So here we are...still in the hospital for what I thought was going to be a fairly quick, routine admission. I thought Will needed continual fluids with carnitine every 8 hours for a few days, then he would be back at baseline, and all will be well. That isn't quite the way it worked out.
This admission has been anything but routine. Not only is Dr. T unavailable, but the team of physicians that were treating Will were essentially unaware of the challenge that he can provide. (Just ask his nurses... "May I take your temperature?" "No, it is mine and you can't have it!") For some crazy reason they really do like him, and they have treated him for long enough that they have a healthy respect for his medical condition and how fast his status can change...especially around 4 every morning. The residents were skeptical, but their learning curve was fast and steep.
So despite all of the early challenges, things were finally settling in. We had consults consulting and running tests, and fluids galore entering his veins. His numbers were looking better...until 4 am...when he tanked...every night.
Well, interestingly, he didn't tank last night...but that was because of a test that was being run that basically gave a jolt to his system to see how his adrenal gland would respond. The short answer is...it didn't. His initial labwork showed that his cortisol level was extremely low, and after the jolt they administered, it should have skyrocketed, but instead, it barely rose to the low side of normal.
Dr. K, standing in for Dr T this week, was standing beside the endocrinologist when he stated that news, and she looked at me and said, "Not at all what I expected." Well, apparently that makes three of us. But upon reading about it, it makes absolute sense. Will has been receiving more and more infusions but he is responding for shorter periods of time. Something had changed, but I didn't know what. I mistakenly thought that he had just fallen too far off baseline and needed time on continual fluids to give his body a break and return to "normal". Not happening.
There is no cure here. Man, but that sounds famililar. And the question that everyone is asking is...what happened. Mito happened. The strain of the mito not working sufficiently has affected yet another system. Progression happened. We know that mito is progressive. We know that things can change on a dime with it. But when a doctor walks in and tells you that you have essentially lost yet more ground to this heinous diesease, then it hits like a punch in the stomach.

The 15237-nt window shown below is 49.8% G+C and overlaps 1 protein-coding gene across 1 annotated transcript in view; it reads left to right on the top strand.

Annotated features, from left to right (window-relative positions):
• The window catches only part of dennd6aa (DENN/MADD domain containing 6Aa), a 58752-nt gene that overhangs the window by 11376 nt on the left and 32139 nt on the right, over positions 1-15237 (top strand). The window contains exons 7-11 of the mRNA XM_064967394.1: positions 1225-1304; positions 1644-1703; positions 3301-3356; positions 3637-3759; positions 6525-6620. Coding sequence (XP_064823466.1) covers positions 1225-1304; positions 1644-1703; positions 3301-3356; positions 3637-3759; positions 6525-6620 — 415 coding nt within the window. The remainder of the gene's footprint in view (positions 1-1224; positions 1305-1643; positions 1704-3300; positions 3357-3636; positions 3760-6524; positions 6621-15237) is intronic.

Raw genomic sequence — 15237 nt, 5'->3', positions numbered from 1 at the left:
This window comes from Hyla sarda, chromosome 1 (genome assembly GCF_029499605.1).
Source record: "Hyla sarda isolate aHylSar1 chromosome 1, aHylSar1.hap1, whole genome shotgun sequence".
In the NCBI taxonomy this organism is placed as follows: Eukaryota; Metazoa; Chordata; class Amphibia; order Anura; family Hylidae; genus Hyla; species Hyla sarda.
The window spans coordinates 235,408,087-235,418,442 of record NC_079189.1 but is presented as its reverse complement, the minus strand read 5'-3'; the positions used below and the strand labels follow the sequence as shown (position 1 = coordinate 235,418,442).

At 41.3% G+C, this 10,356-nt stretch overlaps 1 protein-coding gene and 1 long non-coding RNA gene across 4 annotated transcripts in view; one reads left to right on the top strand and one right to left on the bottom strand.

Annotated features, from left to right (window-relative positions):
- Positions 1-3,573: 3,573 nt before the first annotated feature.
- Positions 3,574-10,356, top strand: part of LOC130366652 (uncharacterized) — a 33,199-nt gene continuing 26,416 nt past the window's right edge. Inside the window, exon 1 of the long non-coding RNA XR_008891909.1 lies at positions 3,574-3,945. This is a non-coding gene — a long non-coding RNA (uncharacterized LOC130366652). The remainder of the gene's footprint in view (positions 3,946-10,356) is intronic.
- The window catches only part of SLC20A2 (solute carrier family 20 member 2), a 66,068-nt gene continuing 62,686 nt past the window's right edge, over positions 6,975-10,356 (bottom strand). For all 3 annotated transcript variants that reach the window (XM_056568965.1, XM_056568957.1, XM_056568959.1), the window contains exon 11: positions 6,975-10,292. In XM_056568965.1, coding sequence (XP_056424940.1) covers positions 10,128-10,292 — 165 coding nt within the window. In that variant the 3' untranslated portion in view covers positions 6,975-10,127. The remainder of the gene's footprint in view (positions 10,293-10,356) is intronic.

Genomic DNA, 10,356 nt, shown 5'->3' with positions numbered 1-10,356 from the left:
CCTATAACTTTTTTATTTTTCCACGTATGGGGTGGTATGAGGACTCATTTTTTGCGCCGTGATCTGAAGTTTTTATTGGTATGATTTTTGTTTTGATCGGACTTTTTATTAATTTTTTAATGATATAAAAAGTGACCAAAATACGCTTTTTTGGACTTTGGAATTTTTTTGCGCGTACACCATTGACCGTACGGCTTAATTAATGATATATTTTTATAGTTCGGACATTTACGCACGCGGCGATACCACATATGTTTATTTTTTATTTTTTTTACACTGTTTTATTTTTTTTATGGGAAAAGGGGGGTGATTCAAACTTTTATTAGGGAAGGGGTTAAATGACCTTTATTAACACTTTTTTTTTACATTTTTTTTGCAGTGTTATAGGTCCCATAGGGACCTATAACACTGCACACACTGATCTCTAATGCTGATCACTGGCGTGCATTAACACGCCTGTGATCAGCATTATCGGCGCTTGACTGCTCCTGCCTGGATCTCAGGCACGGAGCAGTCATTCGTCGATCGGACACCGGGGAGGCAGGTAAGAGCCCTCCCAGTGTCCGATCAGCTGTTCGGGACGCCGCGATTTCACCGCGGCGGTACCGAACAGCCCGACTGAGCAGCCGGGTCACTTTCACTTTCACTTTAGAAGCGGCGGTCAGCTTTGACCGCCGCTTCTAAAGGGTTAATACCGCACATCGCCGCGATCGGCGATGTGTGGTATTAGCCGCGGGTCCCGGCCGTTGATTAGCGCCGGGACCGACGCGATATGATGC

It took a while for the news to really set in today. I heard it, but I didn't really process it. Then when things got calmer, I started reading and talking to the nurses. Then it hit me. Wow. This does really change things. This takes his fluid management to new levels. When he gets sick, we won't be able to keep him home. He will need to be in the hospital so his levels can be supported appropriately. That means more hospital time...more family strain...more grief...and honestly, more work. Tossing this lovely little variable into a fragile system really is incomprehensible to me at the moment.
What does this mean for today? It means I am going to go to sleep soon so when his alarms start beeping at 430 I won't be cross eyed. It means we will be here until the steroid we are now giving him reaches a level that helps stabilize his blood pressure. That means we may go home tomorrow (Wednesday), and we may not. It means we get to add a specialist and a medication to his current (what I thought was full!) arsenal of specialists and medications. It means that caring for Will just got a little more...challenging...and not in a good way.
God is still on His throne, and the sun is still shining way above the clouds. But, here, at the moment, it is gloomy and dark and stormy.